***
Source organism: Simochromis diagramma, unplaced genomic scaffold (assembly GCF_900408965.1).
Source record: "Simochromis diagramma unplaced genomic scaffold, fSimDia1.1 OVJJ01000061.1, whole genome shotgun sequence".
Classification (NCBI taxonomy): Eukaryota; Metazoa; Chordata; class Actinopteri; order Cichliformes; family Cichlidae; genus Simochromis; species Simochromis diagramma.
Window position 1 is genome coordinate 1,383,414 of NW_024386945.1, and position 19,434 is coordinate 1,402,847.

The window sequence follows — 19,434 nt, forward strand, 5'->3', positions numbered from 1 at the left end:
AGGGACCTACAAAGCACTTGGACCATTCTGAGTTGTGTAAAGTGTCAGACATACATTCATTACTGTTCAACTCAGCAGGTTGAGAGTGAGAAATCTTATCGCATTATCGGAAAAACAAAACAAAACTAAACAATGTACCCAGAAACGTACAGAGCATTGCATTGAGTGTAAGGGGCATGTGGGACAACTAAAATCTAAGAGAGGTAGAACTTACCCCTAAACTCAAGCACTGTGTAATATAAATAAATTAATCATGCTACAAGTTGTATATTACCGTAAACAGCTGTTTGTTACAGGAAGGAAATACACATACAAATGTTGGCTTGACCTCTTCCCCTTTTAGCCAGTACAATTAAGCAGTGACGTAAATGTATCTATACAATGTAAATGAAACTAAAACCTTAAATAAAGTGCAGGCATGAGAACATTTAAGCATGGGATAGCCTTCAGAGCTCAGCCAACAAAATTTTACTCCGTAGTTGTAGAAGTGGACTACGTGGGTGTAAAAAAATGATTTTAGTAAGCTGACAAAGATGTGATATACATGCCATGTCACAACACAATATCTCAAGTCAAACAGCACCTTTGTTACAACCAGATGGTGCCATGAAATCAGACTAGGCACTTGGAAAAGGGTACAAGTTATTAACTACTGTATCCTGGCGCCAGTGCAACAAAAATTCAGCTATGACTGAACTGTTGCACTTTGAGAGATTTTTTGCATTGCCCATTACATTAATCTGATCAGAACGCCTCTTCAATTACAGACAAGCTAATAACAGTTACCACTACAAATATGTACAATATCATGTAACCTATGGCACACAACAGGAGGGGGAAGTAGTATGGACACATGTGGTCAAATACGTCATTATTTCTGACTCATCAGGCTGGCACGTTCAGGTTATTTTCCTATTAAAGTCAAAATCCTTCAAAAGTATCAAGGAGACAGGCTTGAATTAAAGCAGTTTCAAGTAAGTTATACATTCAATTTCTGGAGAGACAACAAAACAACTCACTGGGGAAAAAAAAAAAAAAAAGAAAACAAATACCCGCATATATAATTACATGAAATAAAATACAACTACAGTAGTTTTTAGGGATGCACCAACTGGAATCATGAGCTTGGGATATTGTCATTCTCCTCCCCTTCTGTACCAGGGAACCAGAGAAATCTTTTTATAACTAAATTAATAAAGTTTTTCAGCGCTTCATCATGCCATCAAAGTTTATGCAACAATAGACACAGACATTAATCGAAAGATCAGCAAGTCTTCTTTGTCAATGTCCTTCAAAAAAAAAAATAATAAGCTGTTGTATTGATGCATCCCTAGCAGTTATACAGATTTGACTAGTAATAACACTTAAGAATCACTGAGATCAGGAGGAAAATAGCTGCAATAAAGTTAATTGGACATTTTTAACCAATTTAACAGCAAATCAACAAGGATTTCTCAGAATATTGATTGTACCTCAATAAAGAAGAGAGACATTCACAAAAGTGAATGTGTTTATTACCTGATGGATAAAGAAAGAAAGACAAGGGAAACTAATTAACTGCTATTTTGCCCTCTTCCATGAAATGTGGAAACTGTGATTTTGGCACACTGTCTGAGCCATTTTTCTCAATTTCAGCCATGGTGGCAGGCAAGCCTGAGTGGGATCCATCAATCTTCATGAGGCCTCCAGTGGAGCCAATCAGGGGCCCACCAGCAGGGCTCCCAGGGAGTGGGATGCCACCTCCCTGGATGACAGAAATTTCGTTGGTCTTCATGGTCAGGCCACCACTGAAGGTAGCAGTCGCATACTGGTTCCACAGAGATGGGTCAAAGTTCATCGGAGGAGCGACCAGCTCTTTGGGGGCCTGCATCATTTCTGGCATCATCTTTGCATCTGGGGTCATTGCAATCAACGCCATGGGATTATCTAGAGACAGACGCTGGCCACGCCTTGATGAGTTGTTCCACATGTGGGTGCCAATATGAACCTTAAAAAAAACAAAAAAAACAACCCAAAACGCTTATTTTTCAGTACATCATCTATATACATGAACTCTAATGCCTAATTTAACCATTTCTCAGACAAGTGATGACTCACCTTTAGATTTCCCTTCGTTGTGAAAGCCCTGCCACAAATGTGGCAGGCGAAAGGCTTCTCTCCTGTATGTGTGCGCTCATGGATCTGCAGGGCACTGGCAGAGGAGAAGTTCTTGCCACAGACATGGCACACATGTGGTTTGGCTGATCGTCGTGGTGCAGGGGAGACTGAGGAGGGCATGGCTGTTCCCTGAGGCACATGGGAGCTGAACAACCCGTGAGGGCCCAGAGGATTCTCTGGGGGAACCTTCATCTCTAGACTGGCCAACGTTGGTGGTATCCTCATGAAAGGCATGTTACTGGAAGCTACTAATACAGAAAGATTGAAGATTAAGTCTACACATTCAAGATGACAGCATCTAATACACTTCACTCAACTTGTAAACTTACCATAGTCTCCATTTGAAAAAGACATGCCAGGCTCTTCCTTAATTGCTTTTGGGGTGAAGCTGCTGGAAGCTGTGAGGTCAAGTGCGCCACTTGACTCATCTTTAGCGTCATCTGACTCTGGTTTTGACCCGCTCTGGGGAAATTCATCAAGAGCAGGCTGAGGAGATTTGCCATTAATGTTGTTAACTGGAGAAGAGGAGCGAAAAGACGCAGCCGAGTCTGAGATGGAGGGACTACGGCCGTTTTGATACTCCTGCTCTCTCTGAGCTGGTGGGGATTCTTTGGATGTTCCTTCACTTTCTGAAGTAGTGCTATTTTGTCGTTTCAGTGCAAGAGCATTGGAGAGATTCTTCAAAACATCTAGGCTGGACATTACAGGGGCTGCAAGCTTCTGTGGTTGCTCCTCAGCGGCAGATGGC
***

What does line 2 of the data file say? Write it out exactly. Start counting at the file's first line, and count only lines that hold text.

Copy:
Source record: "Simochromis diagramma unplaced genomic scaffold, fSimDia1.1 OVJJ01000061.1, whole genome shotgun sequence".